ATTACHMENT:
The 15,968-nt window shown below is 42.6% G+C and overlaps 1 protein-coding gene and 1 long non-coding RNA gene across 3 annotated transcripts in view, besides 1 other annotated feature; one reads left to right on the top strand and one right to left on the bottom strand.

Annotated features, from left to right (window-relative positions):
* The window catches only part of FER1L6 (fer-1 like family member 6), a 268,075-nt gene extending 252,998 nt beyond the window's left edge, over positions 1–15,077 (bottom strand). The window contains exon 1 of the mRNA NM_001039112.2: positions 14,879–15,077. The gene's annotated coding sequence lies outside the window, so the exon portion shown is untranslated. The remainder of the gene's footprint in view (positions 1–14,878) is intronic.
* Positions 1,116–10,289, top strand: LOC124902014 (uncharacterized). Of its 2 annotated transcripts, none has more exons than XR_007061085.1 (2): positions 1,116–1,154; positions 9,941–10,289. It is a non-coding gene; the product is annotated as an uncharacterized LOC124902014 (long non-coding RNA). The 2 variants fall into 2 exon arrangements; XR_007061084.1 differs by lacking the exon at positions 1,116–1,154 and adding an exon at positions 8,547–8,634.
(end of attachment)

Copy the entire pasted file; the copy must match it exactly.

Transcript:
The 15,968-nt window shown below is 42.6% G+C and overlaps 1 protein-coding gene and 1 long non-coding RNA gene across 3 annotated transcripts in view, besides 1 other annotated feature; one reads left to right on the top strand and one right to left on the bottom strand.

Annotated features, from left to right (window-relative positions):
* The window catches only part of FER1L6 (fer-1 like family member 6), a 268,075-nt gene extending 252,998 nt beyond the window's left edge, over positions 1–15,077 (bottom strand). The window contains exon 1 of the mRNA NM_001039112.2: positions 14,879–15,077. The gene's annotated coding sequence lies outside the window, so the exon portion shown is untranslated. The remainder of the gene's footprint in view (positions 1–14,878) is intronic.
* Positions 1,116–10,289, top strand: LOC124902014 (uncharacterized). Of its 2 annotated transcripts, none has more exons than XR_007061085.1 (2): positions 1,116–1,154; positions 9,941–10,289. It is a non-coding gene; the product is annotated as an uncharacterized LOC124902014 (long non-coding RNA). The 2 variants fall into 2 exon arrangements; XR_007061084.1 differs by lacking the exon at positions 1,116–1,154 and adding an exon at positions 8,547–8,634.